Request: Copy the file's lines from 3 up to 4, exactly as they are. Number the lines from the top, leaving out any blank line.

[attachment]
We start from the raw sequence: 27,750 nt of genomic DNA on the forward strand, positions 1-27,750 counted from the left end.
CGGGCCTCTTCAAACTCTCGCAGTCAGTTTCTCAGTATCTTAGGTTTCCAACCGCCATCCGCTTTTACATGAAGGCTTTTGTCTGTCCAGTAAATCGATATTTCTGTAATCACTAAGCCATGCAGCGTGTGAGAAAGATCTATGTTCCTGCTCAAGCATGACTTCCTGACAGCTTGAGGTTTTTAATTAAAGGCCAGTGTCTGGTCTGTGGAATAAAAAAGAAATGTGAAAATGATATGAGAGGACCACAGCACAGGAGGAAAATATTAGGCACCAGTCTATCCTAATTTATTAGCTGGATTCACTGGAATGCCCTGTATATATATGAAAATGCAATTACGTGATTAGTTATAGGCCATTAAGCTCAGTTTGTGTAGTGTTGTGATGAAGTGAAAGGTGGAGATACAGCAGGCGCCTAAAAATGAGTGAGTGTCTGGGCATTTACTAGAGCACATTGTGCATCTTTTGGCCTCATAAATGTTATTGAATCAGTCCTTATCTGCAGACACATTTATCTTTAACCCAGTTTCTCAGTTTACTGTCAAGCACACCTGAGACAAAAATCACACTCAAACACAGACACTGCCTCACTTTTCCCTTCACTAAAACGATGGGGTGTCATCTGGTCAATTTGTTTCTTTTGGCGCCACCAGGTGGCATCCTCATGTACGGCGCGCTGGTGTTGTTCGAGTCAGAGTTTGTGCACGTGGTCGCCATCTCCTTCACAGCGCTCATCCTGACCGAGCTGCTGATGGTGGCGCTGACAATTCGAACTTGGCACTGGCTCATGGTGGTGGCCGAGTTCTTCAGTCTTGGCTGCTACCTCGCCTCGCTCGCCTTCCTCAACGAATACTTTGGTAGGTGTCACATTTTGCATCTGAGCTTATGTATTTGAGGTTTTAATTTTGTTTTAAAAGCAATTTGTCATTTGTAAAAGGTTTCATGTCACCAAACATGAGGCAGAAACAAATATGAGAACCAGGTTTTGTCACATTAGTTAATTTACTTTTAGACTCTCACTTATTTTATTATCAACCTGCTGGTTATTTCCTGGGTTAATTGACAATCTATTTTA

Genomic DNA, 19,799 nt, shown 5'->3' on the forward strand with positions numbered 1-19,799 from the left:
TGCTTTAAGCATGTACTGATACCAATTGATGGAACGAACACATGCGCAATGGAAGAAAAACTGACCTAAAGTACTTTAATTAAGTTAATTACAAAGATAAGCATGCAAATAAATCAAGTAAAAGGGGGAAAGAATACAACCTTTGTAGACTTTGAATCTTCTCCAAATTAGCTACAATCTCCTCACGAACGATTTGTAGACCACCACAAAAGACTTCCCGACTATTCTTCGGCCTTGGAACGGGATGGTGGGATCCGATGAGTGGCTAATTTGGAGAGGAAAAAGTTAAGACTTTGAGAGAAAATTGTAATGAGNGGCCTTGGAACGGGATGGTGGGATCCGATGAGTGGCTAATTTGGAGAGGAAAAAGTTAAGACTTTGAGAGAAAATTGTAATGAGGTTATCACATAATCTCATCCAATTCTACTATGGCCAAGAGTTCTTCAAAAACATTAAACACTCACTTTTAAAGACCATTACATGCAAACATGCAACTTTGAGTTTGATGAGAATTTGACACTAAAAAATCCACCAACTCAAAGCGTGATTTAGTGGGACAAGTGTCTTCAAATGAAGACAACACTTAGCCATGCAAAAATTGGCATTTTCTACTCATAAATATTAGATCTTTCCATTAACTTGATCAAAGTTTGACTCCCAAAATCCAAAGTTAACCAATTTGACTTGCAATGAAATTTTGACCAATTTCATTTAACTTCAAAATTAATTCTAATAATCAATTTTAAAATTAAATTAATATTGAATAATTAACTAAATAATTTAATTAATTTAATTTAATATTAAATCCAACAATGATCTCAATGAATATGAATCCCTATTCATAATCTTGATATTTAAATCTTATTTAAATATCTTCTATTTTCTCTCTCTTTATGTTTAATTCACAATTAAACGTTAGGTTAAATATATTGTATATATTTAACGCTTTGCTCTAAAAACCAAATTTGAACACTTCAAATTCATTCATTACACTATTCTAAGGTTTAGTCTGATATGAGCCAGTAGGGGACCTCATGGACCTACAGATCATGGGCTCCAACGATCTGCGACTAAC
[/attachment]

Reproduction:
Genomic DNA, 19,799 nt, shown 5'->3' on the forward strand with positions numbered 1-19,799 from the left:
TGCTTTAAGCATGTACTGATACCAATTGATGGAACGAACACATGCGCAATGGAAGAAAAACTGACCTAAAGTACTTTAATTAAGTTAATTACAAAGATAAGCATGCAAATAAATCAAGTAAAAGGGGGAAAGAATACAACCTTTGTAGACTTTGAATCTTCTCCAAATTAGCTACAATCTCCTCACGAACGATTTGTAGACCACCACAAAAGACTTCCCGACTATTCTTCGGCCTTGGAACGGGATGGTGGGATCCGATGAGTGGCTAATTTGGAGAGGAAAAAGTTAAGACTTTGAGAGAAAATTGTAATGAGNGGCCTTGGAACGGGATGGTGGGATCCGATGAGTGGCTAATTTGGAGAGGAAAAAGTTAAGACTTTGAGAGAAAATTGTAATGAGGTTATCACATAATCTCATCCAATTCTACTATGGCCAAGAGTTCTTCAAAAACATTAAACACTCACTTTTAAAGACCATTACATGCAAACATGCAACTTTGAGTTTGATGAGAATTTGACACTAAAAAATCCACCAACTCAAAGCGTGATTTAGTGGGACAAGTGTCTTCAAATGAAGACAACACTTAGCCATGCAAAAATTGGCATTTTCTACTCATAAATATTAGATCTTTCCATTAACTTGATCAAAGTTTGACTCCCAAAATCCAAAGTTAACCAATTTGACTTGCAATGAAATTTTGACCAATTTCATTTAACTTCAAAATTAATTCTAATAATCAATTTTAAAATTAAATTAATATTGAATAATTAACTAAATAATTTAATTAATTTAATTTAATATTAAATCCAACAATGATCTCAATGAATATGAATCCCTATTCATAATCTTGATATTTAAATCTTATTTAAATATCTTCTATTTTCTCTCTCTTTATGTTTAATTCACAATTAAACGTTAGGTTAAATATATTGTATATATTTAACGCTTTGCTCTAAAAACCAAATTTGAACACTTCAAATTCATTCATTACACTATTCTAAGGTTTAGTCTGATATGAGCCAGTAGGGGACCTCATGGACCTACAGATCATGGGCTCCAACGATCTGCGACTAAC